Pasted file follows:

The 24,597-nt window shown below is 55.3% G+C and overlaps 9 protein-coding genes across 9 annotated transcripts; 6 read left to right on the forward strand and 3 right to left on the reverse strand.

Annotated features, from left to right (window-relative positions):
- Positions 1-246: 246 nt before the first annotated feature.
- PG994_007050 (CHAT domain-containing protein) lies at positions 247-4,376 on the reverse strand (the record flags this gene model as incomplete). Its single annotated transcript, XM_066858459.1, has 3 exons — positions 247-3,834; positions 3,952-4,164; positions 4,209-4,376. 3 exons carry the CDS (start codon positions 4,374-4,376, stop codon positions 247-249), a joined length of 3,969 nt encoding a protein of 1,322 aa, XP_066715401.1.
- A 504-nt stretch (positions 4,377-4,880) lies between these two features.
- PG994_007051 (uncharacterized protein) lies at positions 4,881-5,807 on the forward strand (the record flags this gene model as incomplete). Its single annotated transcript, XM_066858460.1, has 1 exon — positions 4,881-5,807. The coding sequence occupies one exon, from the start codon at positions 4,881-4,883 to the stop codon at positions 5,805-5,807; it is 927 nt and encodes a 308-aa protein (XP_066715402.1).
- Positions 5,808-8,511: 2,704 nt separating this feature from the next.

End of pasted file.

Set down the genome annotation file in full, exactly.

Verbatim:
The 24,597-nt window shown below is 55.3% G+C and overlaps 9 protein-coding genes across 9 annotated transcripts; 6 read left to right on the forward strand and 3 right to left on the reverse strand.

Annotated features, from left to right (window-relative positions):
- Positions 1-246: 246 nt before the first annotated feature.
- PG994_007050 (CHAT domain-containing protein) lies at positions 247-4,376 on the reverse strand (the record flags this gene model as incomplete). Its single annotated transcript, XM_066858459.1, has 3 exons — positions 247-3,834; positions 3,952-4,164; positions 4,209-4,376. 3 exons carry the CDS (start codon positions 4,374-4,376, stop codon positions 247-249), a joined length of 3,969 nt encoding a protein of 1,322 aa, XP_066715401.1.
- A 504-nt stretch (positions 4,377-4,880) lies between these two features.
- PG994_007051 (uncharacterized protein) lies at positions 4,881-5,807 on the forward strand (the record flags this gene model as incomplete). Its single annotated transcript, XM_066858460.1, has 1 exon — positions 4,881-5,807. The coding sequence occupies one exon, from the start codon at positions 4,881-4,883 to the stop codon at positions 5,805-5,807; it is 927 nt and encodes a 308-aa protein (XP_066715402.1).
- Positions 5,808-8,511: 2,704 nt separating this feature from the next.